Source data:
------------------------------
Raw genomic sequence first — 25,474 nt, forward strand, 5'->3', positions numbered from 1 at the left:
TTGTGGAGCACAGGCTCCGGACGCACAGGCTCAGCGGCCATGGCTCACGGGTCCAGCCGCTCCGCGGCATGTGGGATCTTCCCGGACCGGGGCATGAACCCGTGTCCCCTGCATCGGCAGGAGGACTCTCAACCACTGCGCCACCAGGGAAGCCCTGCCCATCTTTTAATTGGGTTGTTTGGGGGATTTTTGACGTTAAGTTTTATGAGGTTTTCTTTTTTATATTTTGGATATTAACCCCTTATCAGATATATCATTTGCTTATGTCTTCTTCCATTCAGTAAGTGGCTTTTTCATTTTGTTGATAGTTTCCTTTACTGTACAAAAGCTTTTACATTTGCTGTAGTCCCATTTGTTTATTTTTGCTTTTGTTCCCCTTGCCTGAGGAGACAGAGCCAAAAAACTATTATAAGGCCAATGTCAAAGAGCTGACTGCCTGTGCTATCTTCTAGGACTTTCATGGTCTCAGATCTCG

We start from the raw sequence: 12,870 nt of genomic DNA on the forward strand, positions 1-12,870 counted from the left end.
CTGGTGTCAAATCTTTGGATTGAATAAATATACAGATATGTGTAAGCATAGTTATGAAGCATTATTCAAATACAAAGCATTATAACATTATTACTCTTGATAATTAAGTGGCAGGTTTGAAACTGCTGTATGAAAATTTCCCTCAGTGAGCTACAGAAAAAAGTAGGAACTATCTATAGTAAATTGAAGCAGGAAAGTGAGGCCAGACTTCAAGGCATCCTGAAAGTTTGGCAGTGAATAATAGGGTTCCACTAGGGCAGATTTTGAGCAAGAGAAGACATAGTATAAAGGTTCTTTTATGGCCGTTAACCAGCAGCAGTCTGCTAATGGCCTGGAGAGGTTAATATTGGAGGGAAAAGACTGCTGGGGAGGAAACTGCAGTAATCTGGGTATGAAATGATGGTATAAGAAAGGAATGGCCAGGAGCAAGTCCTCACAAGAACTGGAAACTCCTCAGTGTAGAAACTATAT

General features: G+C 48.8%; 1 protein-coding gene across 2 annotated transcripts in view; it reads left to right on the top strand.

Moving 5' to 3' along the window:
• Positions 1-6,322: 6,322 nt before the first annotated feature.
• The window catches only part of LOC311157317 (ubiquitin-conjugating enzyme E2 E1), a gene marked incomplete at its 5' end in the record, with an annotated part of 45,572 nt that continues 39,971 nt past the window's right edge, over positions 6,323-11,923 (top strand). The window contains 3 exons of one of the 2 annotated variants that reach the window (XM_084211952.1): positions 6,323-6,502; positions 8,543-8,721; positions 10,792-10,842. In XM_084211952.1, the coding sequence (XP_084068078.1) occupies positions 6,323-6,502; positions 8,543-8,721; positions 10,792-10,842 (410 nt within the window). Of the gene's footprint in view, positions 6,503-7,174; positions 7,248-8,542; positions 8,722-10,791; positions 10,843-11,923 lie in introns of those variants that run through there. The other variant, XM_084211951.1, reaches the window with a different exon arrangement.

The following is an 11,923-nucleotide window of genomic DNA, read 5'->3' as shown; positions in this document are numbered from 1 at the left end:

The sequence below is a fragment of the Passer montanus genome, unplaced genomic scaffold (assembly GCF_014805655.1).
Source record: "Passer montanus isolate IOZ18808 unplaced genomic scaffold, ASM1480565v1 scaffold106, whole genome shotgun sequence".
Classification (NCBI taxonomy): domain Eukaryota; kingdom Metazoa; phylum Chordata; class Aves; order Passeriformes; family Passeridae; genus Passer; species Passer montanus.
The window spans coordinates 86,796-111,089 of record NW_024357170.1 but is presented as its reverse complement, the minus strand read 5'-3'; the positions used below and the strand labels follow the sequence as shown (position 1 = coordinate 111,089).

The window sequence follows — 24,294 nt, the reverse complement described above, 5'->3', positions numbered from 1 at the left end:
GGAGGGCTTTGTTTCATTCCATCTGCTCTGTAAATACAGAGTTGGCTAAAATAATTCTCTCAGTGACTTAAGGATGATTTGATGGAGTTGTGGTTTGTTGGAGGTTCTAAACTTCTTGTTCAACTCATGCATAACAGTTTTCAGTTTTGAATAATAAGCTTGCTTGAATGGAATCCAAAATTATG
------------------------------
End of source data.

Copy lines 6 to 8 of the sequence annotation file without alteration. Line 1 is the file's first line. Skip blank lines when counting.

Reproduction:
Moving 5' to 3' along the window:
• Positions 1-6,322: 6,322 nt before the first annotated feature.
• The window catches only part of LOC311157317 (ubiquitin-conjugating enzyme E2 E1), a gene marked incomplete at its 5' end in the record, with an annotated part of 45,572 nt that continues 39,971 nt past the window's right edge, over positions 6,323-11,923 (top strand). The window contains 3 exons of one of the 2 annotated variants that reach the window (XM_084211952.1): positions 6,323-6,502; positions 8,543-8,721; positions 10,792-10,842. In XM_084211952.1, the coding sequence (XP_084068078.1) occupies positions 6,323-6,502; positions 8,543-8,721; positions 10,792-10,842 (410 nt within the window). Of the gene's footprint in view, positions 6,503-7,174; positions 7,248-8,542; positions 8,722-10,791; positions 10,843-11,923 lie in introns of those variants that run through there. The other variant, XM_084211951.1, reaches the window with a different exon arrangement.